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Has China's Economy Become More Stable and Inertial? Nonlinear Investigations Based on Structural Break and Duration Dependent Regime Switching Models

  • Angang Hu

    (School of Public Policy and Management, Tsinghua University)

  • Jie Lu

    (School of Public Policy and Management, Tsinghua University)

  • Zhengyan Xiao

    (The Center for Applied Statistics, Renmin University of China)

Registered author(s):

    In this study we use both the structural break model and duration dependent transition model to study the characteristics of China's GDP growth from 1953 to 2009. The empirical results show that China's economic growth had become more stable since the economic reform in the end of the 1970s, and had transformed from a "low growth rate, high volatility" state to a "high growth rate, low volatility" state. In contrast to other transitional countries, China's structural break did not happen immediately, but rather it experienced a long transition period (1977-1992) which shows that China's economic development has a strong "growth inertia".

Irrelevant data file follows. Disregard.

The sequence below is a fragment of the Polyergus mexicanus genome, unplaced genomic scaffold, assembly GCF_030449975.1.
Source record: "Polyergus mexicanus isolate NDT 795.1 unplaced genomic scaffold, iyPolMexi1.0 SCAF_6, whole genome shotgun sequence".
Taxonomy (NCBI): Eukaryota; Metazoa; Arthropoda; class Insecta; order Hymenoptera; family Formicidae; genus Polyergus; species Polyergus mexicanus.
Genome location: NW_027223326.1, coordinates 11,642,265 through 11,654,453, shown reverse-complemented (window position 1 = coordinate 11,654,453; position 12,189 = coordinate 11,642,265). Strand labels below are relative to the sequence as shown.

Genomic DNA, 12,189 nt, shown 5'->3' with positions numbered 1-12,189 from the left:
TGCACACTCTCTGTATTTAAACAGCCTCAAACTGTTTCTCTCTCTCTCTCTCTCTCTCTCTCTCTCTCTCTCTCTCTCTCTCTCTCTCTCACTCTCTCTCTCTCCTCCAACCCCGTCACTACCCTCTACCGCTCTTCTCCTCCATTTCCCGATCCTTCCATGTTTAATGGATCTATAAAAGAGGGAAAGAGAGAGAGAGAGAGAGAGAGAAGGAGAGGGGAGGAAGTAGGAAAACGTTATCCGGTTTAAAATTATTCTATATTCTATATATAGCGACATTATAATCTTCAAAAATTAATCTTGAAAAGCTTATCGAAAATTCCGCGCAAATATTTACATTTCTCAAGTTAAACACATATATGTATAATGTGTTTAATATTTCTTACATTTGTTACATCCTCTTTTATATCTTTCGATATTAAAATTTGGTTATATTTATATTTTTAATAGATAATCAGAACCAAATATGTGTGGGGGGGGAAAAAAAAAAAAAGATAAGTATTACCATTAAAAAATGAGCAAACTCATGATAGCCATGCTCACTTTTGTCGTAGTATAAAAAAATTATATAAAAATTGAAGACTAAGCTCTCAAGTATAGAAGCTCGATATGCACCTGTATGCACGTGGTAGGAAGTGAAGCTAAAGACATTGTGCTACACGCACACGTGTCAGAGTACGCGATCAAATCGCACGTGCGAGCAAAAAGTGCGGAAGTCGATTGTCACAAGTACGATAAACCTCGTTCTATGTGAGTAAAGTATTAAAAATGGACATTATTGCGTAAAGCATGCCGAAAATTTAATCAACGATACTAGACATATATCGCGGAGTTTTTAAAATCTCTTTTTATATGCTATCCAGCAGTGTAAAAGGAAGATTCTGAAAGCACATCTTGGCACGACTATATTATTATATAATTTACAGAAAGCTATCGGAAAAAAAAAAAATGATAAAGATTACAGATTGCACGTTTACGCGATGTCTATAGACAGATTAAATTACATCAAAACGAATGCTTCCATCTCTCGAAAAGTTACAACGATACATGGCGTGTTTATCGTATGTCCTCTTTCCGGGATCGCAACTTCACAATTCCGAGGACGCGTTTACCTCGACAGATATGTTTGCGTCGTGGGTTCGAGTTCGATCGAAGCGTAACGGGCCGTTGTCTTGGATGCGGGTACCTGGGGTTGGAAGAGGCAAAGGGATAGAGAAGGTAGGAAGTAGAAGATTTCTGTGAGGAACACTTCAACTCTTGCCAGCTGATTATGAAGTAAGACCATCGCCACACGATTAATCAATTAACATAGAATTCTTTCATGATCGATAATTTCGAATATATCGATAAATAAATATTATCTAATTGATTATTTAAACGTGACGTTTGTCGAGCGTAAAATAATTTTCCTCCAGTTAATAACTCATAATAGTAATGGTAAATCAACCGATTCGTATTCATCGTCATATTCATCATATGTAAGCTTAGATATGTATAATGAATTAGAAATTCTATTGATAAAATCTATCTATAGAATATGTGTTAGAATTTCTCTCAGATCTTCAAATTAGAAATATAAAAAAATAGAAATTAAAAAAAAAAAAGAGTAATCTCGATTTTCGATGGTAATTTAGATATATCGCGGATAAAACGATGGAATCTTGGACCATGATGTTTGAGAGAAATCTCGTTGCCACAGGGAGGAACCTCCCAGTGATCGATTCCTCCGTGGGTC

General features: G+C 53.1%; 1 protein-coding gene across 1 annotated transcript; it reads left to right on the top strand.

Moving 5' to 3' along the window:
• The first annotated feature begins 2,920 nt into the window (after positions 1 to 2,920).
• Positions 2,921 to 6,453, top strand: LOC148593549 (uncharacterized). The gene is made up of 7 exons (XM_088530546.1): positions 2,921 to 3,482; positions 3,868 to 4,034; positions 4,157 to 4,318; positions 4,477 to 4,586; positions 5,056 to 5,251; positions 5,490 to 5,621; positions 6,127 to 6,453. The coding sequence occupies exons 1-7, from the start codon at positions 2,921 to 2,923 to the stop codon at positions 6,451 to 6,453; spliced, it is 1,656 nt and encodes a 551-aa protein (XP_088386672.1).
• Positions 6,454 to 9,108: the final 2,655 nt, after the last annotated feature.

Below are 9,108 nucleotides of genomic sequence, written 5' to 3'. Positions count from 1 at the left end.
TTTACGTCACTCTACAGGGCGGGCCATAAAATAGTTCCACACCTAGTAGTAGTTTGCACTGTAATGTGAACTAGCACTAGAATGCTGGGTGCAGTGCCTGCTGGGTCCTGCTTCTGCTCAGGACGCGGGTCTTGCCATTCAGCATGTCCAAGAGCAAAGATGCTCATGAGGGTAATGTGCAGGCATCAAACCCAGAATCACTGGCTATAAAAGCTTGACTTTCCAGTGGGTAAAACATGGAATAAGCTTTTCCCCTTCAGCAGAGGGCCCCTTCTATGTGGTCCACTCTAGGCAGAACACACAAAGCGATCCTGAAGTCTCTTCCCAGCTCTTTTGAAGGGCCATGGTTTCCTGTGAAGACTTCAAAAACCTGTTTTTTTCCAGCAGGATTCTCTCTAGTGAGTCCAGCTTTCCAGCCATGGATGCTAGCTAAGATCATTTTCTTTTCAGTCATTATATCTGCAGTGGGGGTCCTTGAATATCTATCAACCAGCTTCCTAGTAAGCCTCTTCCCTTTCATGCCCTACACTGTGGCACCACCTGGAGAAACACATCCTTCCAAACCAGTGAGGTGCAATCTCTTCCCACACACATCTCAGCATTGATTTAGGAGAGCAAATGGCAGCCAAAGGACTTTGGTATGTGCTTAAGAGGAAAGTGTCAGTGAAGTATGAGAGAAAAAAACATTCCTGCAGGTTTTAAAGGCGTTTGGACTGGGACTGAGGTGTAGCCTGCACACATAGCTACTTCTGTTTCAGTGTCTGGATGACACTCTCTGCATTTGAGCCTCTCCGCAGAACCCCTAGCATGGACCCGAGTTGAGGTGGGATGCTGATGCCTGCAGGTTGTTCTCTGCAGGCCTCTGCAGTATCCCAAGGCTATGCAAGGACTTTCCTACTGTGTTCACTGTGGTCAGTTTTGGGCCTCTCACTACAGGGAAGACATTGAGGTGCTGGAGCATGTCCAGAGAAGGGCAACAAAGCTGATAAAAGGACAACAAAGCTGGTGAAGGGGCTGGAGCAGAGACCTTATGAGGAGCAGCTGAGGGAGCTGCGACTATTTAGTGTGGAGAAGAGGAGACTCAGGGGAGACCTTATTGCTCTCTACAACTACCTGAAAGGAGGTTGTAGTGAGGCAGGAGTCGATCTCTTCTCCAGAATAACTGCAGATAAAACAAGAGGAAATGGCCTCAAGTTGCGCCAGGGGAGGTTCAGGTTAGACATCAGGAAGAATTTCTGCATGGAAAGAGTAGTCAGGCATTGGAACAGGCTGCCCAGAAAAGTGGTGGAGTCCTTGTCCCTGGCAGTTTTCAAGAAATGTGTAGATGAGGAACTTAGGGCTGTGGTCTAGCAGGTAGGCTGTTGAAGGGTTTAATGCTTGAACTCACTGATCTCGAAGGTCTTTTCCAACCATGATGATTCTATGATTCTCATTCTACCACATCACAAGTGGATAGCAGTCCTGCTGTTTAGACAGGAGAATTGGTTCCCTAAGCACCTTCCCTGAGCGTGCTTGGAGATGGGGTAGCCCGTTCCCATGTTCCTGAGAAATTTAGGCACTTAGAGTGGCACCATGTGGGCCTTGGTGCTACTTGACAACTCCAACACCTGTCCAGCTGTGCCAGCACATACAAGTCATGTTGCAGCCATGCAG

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    Article provided by Society for AEF in its journal Annals of Economics and Finance.

    Volume (Year): 12 (2011)
    Issue (Month): 1 (May)
    Pages: 157-181

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    Handle: RePEc:cuf:journl:y:2011:v:12:i:1:p:157-181
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